Concretely, the z are ahands-on tool that can be adapted to different spaces and used by different groups of women who, with the help of a checklist, assess and document the quality of different factors of the built and social environment, including lighting, walking paths; and the ability to access help. Essentially, the tool is used to document which elements strengthen or hinder women’s sense of safety and asks participants to recommend their own solutions for making improvements to their communities. The tool can be used by women and girls anywhere in the world using paper, pens and printed maps of the areas that will be audited.
In line with the IDB’s ongoing work on Civic Data—the democratic and participatory use of digital technologies in support of urban development—WICI and the IDB decided to pilot the use of a mobile data collection tool, the Kobo Toolbox. The women’s safety audit checklist was digitized via the tool, and information uploaded and geo-coded. The tool also allowed the participants to upload photographs to support their observations.
Women’s participation in urban development must not only rely on their testimonies and listen to their needs, but also amplify their voice to create and imagine their community as it could be. Therefore, in addition to the audits, women used aparticipatory group mapping exercise to illustrate their recommendations, by drawing the community they wanted, from street naming to building community centresandspaces for urban agriculture.
The results from the exercisewill now be used to inform the design of IDB-funded works in Sophia- taking into consideration the recommendations made bythe participants -and CHPA and MOHA expect to deploy the audits methodology in other communities where they work. Engaging women to use women’s safety audits prior to infrastructure developmentcan potentially transform cities like Georgetown by overcoming gender gaps to be inclusive and responsive to the needs of the women who will be impacted by the change. This simple, participatory methodology combined with the innovative use of technology, can be a powerful tool that recognizes women not as beneficiaries of development, but as agents of change in building the cities they need and want.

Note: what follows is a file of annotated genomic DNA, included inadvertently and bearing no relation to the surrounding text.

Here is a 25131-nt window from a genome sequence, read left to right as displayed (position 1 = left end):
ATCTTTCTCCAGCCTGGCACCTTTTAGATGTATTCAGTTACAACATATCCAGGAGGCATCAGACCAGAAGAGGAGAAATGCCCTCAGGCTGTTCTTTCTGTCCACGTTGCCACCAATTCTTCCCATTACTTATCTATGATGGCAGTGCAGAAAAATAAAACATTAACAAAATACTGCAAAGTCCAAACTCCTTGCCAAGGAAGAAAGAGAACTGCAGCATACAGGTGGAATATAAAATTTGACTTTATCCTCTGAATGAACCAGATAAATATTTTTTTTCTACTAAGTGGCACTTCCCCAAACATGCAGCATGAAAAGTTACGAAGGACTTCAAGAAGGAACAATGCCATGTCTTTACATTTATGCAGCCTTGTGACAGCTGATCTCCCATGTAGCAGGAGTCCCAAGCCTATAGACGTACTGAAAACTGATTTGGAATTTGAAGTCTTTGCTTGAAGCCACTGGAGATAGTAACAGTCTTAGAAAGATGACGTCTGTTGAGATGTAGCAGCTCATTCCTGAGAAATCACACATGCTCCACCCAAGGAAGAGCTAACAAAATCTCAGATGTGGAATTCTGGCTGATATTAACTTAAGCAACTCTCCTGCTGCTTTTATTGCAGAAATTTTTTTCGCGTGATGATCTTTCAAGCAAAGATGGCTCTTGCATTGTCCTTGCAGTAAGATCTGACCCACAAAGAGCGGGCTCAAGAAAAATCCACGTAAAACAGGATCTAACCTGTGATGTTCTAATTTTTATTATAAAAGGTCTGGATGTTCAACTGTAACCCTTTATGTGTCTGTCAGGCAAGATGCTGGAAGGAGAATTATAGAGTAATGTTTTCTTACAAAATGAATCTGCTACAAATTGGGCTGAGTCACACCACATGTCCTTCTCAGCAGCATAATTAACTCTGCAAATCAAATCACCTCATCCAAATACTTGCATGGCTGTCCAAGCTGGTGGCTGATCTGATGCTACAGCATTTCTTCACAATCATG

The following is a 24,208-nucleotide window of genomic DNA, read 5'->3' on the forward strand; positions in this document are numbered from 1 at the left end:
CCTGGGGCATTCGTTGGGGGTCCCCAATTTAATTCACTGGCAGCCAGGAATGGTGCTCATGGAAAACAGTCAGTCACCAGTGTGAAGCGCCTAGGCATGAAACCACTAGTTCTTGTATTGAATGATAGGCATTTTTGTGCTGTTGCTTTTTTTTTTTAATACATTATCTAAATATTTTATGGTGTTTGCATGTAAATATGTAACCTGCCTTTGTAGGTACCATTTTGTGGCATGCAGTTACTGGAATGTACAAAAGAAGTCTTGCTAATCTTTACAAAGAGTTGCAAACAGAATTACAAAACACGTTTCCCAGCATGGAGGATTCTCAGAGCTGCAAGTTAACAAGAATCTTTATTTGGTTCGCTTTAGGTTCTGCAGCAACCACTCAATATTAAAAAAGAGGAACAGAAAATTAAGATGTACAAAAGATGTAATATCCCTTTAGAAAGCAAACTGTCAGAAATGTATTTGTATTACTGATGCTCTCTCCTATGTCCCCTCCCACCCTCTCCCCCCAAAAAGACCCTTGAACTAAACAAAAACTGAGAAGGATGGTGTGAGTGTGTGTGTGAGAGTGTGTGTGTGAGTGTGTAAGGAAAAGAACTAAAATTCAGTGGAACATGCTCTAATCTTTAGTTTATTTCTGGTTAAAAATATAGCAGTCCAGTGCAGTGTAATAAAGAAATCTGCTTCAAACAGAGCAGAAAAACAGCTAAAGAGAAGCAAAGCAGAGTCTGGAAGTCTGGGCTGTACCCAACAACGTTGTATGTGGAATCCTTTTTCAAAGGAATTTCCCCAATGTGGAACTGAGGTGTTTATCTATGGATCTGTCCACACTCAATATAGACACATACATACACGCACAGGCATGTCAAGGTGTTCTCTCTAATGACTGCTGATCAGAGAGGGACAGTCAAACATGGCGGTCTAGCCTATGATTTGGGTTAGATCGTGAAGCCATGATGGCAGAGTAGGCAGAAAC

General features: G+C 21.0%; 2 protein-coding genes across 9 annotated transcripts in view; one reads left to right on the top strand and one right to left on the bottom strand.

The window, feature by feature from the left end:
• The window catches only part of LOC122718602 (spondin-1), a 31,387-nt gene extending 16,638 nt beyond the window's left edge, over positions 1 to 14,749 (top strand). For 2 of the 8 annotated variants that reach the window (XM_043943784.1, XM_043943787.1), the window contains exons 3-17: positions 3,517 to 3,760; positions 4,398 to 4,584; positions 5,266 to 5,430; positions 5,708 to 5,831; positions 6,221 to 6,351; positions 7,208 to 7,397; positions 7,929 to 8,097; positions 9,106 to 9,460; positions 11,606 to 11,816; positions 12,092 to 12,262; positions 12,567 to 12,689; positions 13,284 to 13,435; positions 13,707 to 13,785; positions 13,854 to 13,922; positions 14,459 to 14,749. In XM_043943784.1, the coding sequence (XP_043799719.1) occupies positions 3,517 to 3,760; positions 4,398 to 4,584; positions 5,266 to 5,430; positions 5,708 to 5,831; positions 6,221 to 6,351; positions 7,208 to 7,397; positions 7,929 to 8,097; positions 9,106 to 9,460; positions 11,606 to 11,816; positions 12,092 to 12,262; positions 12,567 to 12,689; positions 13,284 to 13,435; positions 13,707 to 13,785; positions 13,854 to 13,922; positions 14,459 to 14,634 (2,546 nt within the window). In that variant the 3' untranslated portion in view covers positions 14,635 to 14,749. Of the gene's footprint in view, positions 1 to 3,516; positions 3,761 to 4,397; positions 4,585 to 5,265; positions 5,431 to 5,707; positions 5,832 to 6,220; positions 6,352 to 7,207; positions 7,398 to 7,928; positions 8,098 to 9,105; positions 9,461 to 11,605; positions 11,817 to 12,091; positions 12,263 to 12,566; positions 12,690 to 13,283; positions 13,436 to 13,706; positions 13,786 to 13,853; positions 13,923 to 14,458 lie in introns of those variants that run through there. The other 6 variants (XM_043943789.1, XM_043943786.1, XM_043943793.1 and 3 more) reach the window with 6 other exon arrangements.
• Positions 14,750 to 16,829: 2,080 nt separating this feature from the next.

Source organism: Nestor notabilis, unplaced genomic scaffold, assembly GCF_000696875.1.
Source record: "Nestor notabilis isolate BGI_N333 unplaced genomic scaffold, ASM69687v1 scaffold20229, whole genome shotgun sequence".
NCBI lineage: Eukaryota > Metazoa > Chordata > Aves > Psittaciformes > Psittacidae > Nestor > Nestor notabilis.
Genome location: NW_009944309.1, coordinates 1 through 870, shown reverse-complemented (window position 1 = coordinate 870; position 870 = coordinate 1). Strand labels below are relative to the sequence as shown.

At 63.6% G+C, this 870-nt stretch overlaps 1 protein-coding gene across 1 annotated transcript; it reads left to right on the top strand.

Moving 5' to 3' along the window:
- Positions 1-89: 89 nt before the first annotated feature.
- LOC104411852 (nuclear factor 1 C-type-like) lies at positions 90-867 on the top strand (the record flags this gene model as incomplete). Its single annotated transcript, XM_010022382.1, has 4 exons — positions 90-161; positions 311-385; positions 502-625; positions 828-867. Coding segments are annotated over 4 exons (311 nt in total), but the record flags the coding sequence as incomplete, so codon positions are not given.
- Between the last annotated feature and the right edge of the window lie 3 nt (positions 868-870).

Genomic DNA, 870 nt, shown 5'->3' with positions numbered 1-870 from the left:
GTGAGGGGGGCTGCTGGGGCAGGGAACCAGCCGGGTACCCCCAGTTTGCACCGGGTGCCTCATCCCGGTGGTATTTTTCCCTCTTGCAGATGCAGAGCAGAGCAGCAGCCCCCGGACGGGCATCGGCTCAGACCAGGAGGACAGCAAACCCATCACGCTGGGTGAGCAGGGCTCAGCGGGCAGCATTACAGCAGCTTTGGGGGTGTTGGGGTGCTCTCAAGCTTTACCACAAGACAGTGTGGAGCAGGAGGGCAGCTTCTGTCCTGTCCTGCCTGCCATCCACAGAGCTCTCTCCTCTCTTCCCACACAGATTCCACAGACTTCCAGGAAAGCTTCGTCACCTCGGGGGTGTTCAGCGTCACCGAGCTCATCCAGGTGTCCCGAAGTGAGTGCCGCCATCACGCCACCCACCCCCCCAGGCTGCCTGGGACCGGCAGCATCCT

For more information on the methodology please visit the following Link.
Guest Author: Kathryn Travers is the Executive Director of Women in Cities International (WICI) and works as a global consultant on issues of gender, safety and urban development and governance. She has a successful history of developing and managing programmes in Canada and internationally and has effectively worked to broaden the understanding of women’s safety by bringing an intersectional approach to her work and by collaborating with different groups of women and girls to explore new related issues (accessibility, essential services, adolescence, etc.). Kathryn has led the development of new and innovative tools for capturing data about women’s and girls’ safety experiences in urban environments and has led training workshops in several countries. She has extensive experience in working with diverse populations in the global North and South including adolescent girls, women with disabilities, indigenous women, elderly women, women living in informal settlements, etc.